-My neck pillow.  My neck has been bothering me since leaving Virginia, and now it appears my back problems have returned… This past weekend my low back started hurting, and it has developed into a sciatica problem with numbness in my foot.  It is not nearly as bad as last year, so I am hopeful that it resolves quickly with rest and the anti-inflammatory meds I brought with me.  I would appreciate your prayers

-Tropicana Pure Premium No Pulp Orange Juice, not from concentrate. Yummm

-The freedom to go where we want whenever we want

-Driving on the right side of the road with regular intersections rather than round-a-bouts

-A dishwasher

-Relative equality for all people

– My electric toothbrush

-Maple syrup… It does not need to be the “real” stuff, but just Log Cabin would be great on our pancakes!

-Non-violent, free, legitimate elections

-Sidewalk chalk.  There are so many kids who would love that, but all they sell here is the thin chalk

-Houses without gates and alarms

-Redeemer Classical School’s education for the girls

-A PLAN – (I love my plans!) For the most part people don’t plan ahead here.  As an example – we know the Presidential elections are in April, but the exact date has not been set yet!  Enough said.

THINGS I DON’T MISS

-Self-serve gas stations

-Materialism

-COLD Weather!

– Cleaning my house

-Taking food, safety, big houses, freedom, and a legitimate government and police officers for granted

My Friend Zanele

As you might remember, I have been spending time getting to know our domestic helper Zanele.  I invite her to have lunch with Ruthie and I every Tuesday and Thursday, inside at our table, therefore breaking all the rules!  Last week after an ordinary lunch (by my standards) she thanked me and said “you are spoiling me.”   Well, good.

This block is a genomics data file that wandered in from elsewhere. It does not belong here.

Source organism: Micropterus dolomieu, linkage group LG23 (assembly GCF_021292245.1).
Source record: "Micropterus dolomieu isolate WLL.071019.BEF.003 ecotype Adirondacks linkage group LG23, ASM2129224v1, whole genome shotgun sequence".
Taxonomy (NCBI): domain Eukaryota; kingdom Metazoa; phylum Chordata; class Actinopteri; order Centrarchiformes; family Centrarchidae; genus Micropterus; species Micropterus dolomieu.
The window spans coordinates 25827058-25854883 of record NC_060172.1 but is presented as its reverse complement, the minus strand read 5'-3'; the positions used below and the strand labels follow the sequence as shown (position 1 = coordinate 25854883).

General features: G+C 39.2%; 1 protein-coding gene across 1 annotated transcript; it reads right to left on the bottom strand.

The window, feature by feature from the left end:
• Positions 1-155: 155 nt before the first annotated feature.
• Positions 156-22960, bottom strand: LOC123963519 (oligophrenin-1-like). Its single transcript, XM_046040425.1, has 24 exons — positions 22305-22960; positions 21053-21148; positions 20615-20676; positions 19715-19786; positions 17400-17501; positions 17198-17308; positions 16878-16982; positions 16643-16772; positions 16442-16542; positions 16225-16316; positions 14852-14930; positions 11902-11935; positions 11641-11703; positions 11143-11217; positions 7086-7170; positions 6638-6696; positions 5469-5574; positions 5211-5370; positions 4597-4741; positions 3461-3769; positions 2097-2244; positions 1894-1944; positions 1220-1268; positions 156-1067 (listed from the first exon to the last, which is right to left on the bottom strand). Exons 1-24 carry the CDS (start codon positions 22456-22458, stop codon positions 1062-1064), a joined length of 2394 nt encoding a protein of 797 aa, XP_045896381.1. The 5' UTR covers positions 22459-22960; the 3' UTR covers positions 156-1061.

Whenever possible Brian and I bring her home after work  so she can avoid the long walk and expensive taxi ride.  Last week we were able to meet Zanele’s two daughters at her home.  Unfortunately Rachel was not with us, but Rebekah and Ruthie had a wonderful time playing with 5 year old Aphile and several of the neighborhood children.  They play tag and other games in the streets because they do not have toys or play areas.  Apparently the lot in front of Zanele’s house was a playground many years ago but now people dump their trash there.   It did not seem to matter that Aphile and two of the other kids did not know much English, they were all playing together and giggling as if they had known each other for years.
rebekah-in-imbaliRebekah asked if she could spend the night with Zanele’s family… We settled for a long visit instead.
Zanele, her two daughters Nana and Aphile, and neighbor boy

Zanele, her two daughters Nana and Aphile, and a neighbor boy

Ruthie and Aphile